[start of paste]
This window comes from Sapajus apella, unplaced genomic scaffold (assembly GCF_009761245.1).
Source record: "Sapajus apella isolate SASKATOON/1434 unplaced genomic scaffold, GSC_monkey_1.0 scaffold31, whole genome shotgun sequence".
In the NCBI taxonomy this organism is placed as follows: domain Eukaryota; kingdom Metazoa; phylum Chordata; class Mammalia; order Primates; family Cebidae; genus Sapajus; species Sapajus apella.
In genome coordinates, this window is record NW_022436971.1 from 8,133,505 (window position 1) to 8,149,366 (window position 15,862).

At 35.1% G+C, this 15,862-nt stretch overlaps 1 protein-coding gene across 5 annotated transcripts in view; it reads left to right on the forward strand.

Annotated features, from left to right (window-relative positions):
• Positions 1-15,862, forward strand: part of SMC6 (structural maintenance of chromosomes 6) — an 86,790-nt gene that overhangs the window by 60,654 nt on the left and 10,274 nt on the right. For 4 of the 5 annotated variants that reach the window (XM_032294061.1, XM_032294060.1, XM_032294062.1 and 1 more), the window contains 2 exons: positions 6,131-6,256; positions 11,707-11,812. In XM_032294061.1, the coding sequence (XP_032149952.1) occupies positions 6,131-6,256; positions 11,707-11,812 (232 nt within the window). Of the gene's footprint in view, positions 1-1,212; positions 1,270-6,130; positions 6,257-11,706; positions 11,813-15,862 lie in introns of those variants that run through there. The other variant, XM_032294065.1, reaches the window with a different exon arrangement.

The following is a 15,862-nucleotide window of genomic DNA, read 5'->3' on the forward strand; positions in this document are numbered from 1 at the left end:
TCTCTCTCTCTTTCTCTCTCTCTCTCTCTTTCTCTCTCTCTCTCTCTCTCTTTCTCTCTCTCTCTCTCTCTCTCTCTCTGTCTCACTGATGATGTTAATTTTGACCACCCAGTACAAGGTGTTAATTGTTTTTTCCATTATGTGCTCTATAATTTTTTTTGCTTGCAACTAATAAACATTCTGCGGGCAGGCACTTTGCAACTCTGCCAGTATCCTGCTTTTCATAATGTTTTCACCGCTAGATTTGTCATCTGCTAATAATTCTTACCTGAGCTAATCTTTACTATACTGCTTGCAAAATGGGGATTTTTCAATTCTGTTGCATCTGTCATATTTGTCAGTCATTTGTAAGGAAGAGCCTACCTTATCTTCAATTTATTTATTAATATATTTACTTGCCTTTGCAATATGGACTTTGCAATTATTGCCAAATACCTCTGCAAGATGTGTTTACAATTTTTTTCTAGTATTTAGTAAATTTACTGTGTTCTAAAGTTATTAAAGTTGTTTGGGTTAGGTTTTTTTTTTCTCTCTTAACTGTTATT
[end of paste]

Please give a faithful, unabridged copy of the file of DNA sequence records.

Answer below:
This window comes from Sapajus apella, unplaced genomic scaffold (assembly GCF_009761245.1).
Source record: "Sapajus apella isolate SASKATOON/1434 unplaced genomic scaffold, GSC_monkey_1.0 scaffold31, whole genome shotgun sequence".
In the NCBI taxonomy this organism is placed as follows: domain Eukaryota; kingdom Metazoa; phylum Chordata; class Mammalia; order Primates; family Cebidae; genus Sapajus; species Sapajus apella.
In genome coordinates, this window is record NW_022436971.1 from 8,133,505 (window position 1) to 8,149,366 (window position 15,862).

At 35.1% G+C, this 15,862-nt stretch overlaps 1 protein-coding gene across 5 annotated transcripts in view; it reads left to right on the forward strand.

Annotated features, from left to right (window-relative positions):
• Positions 1-15,862, forward strand: part of SMC6 (structural maintenance of chromosomes 6) — an 86,790-nt gene that overhangs the window by 60,654 nt on the left and 10,274 nt on the right. For 4 of the 5 annotated variants that reach the window (XM_032294061.1, XM_032294060.1, XM_032294062.1 and 1 more), the window contains 2 exons: positions 6,131-6,256; positions 11,707-11,812. In XM_032294061.1, the coding sequence (XP_032149952.1) occupies positions 6,131-6,256; positions 11,707-11,812 (232 nt within the window). Of the gene's footprint in view, positions 1-1,212; positions 1,270-6,130; positions 6,257-11,706; positions 11,813-15,862 lie in introns of those variants that run through there. The other variant, XM_032294065.1, reaches the window with a different exon arrangement.

The following is a 15,862-nucleotide window of genomic DNA, read 5'->3' on the forward strand; positions in this document are numbered from 1 at the left end:
TCTCTCTCTCTTTCTCTCTCTCTCTCTCTTTCTCTCTCTCTCTCTCTCTCTTTCTCTCTCTCTCTCTCTCTCTCTCTCTGTCTCACTGATGATGTTAATTTTGACCACCCAGTACAAGGTGTTAATTGTTTTTTCCATTATGTGCTCTATAATTTTTTTTGCTTGCAACTAATAAACATTCTGCGGGCAGGCACTTTGCAACTCTGCCAGTATCCTGCTTTTCATAATGTTTTCACCGCTAGATTTGTCATCTGCTAATAATTCTTACCTGAGCTAATCTTTACTATACTGCTTGCAAAATGGGGATTTTTCAATTCTGTTGCATCTGTCATATTTGTCAGTCATTTGTAAGGAAGAGCCTACCTTATCTTCAATTTATTTATTAATATATTTACTTGCCTTTGCAATATGGACTTTGCAATTATTGCCAAATACCTCTGCAAGATGTGTTTACAATTTTTTTCTAGTATTTAGTAAATTTACTGTGTTCTAAAGTTATTAAAGTTGTTTGGGTTAGGTTTTTTTTTTCTCTCTTAACTGTTATT